In December, Congress and President Obama ended the era of Don't Ask, Don't Tell (DADT) in the United States military. Today, American political culture is far more open to gay members of the armed forces than it was in 1993, when President Clinton created his famous compromise.
In civilian life, Don't Ask, Don't Tell attitudes are also fading. Once, this quiet accommodation to the presence of gays in our midst afforded the luxury of ambiguity, allowing heterosexuals to be friendly and supportive of gay coworkers, friends, and family without having to deal head-on with their sexuality. In order to be good neighbors, evangelical Christians have often chosen not to deal with the subject, making mental distinctions between their personal beliefs and their family and community relationships.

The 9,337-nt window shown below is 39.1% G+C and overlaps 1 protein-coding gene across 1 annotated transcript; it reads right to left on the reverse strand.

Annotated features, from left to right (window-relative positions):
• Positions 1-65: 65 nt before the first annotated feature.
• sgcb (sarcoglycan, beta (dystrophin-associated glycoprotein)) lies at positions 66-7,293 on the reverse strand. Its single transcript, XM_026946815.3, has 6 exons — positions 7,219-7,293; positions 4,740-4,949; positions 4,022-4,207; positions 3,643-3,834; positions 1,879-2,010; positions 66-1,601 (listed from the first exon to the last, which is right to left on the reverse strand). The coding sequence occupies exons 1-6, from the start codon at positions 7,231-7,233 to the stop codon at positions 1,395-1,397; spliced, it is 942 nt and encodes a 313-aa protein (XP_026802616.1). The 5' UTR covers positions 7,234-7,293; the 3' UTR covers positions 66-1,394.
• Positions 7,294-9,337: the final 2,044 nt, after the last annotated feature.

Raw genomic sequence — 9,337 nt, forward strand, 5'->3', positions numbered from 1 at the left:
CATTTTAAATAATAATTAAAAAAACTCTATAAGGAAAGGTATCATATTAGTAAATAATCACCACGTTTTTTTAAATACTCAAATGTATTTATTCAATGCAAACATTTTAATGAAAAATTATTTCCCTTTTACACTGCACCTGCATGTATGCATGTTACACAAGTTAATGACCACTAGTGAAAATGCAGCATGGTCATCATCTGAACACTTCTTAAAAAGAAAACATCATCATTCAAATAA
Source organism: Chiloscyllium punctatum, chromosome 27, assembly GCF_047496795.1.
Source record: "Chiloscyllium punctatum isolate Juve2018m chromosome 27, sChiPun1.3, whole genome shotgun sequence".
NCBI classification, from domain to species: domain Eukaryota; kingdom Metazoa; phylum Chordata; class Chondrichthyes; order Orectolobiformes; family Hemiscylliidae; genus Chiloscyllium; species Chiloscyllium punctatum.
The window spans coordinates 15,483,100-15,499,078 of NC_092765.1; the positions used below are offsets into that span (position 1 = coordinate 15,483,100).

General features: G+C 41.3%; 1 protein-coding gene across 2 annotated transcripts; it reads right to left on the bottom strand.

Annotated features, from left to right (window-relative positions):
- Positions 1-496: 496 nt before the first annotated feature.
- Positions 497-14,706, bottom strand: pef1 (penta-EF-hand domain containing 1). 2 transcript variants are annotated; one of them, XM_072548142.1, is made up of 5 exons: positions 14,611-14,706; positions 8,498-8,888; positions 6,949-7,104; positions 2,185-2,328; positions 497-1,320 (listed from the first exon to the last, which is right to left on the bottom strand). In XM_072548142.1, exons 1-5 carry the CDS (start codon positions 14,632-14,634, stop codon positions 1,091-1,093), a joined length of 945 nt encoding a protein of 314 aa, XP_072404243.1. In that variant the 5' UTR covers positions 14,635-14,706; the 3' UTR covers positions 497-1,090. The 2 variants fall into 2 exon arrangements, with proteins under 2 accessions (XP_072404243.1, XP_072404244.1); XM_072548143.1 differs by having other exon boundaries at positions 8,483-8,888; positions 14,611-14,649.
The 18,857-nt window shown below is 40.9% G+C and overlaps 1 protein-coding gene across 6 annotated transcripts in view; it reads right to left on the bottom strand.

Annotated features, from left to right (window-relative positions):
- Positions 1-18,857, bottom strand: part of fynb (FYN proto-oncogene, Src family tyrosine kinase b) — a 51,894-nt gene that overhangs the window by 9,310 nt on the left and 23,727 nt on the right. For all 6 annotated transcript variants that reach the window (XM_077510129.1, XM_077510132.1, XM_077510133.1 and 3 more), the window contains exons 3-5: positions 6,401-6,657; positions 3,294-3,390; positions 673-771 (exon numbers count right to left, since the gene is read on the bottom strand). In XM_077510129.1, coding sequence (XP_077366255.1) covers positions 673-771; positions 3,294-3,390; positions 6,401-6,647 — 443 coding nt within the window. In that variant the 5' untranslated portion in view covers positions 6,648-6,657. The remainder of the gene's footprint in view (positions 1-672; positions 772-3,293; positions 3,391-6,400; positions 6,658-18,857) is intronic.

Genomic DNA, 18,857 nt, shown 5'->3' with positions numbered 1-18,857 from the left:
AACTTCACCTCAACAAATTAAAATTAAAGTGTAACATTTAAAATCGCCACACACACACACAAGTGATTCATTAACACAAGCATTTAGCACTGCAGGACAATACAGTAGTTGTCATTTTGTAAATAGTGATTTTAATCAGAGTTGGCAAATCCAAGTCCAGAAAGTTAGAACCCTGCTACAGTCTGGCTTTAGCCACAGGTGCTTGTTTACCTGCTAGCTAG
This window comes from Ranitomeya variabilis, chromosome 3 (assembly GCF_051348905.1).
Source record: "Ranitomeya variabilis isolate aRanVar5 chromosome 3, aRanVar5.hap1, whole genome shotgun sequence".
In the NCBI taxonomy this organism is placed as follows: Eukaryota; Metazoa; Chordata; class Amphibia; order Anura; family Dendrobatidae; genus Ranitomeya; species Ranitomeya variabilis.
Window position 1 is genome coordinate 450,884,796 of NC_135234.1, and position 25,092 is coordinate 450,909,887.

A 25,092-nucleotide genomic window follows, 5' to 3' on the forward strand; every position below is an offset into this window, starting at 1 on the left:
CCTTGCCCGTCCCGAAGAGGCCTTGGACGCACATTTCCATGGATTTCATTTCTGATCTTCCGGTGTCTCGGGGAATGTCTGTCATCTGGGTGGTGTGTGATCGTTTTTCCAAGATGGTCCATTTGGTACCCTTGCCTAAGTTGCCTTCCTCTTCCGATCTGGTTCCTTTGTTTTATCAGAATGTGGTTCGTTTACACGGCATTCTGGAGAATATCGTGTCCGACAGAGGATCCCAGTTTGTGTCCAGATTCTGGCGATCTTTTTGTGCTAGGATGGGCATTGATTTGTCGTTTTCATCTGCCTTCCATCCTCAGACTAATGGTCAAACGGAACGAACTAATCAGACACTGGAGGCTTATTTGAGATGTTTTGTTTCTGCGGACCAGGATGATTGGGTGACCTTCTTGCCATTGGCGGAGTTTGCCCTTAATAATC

But Christian institutions—colleges, campus ministries, publishers, and aid organizations among them—can no longer enjoy the ambiguity that DADT attitudes traditionally afforded. This was highlighted this past December, when Nashville's Belmont University became embroiled in a controversy over the resignation (or dismissal, as some claimed) of a lesbian soccer coach with a winning record after students learned that her partner was expecting a baby.
Until 2007, Belmont was affiliated with the Tennessee Baptist Convention. Publicly, the school trumpets its identity as a Christian university and its commitment to "learning in a context of Christian community and service." But it has chosen a broad interpretation of its Christian mission, which has been accompanied by strong numerical growth.
Former soccer coach Lisa Howe and the university are saying that her departure was not linked with ...1
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